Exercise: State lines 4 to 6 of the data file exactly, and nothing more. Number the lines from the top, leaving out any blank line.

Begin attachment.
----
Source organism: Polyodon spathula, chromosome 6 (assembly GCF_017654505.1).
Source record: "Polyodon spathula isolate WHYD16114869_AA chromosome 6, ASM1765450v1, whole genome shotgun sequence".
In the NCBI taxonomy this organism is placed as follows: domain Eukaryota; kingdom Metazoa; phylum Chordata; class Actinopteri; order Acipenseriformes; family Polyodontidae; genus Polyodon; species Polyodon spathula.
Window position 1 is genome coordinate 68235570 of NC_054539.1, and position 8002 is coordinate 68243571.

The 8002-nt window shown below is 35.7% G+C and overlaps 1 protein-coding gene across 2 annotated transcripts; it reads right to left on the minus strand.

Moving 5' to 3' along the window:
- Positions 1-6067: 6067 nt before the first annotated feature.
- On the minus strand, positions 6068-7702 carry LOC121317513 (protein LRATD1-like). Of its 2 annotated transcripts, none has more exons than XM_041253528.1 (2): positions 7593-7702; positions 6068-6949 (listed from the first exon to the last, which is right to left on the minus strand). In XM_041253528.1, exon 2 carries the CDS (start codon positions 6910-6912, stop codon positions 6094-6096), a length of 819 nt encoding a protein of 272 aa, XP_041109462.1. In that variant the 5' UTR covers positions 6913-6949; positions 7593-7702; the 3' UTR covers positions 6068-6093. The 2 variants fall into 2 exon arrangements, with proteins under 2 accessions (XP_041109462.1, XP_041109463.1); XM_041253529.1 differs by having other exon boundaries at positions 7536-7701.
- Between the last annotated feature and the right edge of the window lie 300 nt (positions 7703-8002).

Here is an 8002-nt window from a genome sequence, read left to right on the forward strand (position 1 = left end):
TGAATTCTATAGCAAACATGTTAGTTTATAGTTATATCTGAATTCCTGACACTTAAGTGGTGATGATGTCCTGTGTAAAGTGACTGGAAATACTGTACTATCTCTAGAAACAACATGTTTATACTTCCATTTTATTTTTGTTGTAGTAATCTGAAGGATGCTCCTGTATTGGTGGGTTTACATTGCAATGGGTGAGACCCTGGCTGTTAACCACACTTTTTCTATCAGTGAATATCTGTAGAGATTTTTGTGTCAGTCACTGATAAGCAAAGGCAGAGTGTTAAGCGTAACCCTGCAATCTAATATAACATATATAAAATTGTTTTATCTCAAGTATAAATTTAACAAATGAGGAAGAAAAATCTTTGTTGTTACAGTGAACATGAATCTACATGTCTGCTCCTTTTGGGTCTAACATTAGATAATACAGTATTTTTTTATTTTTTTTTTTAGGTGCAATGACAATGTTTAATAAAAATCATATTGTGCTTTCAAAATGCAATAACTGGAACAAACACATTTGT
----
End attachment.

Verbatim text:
Window position 1 is genome coordinate 68235570 of NC_054539.1, and position 8002 is coordinate 68243571.

The 8002-nt window shown below is 35.7% G+C and overlaps 1 protein-coding gene across 2 annotated transcripts; it reads right to left on the minus strand.

Moving 5' to 3' along the window: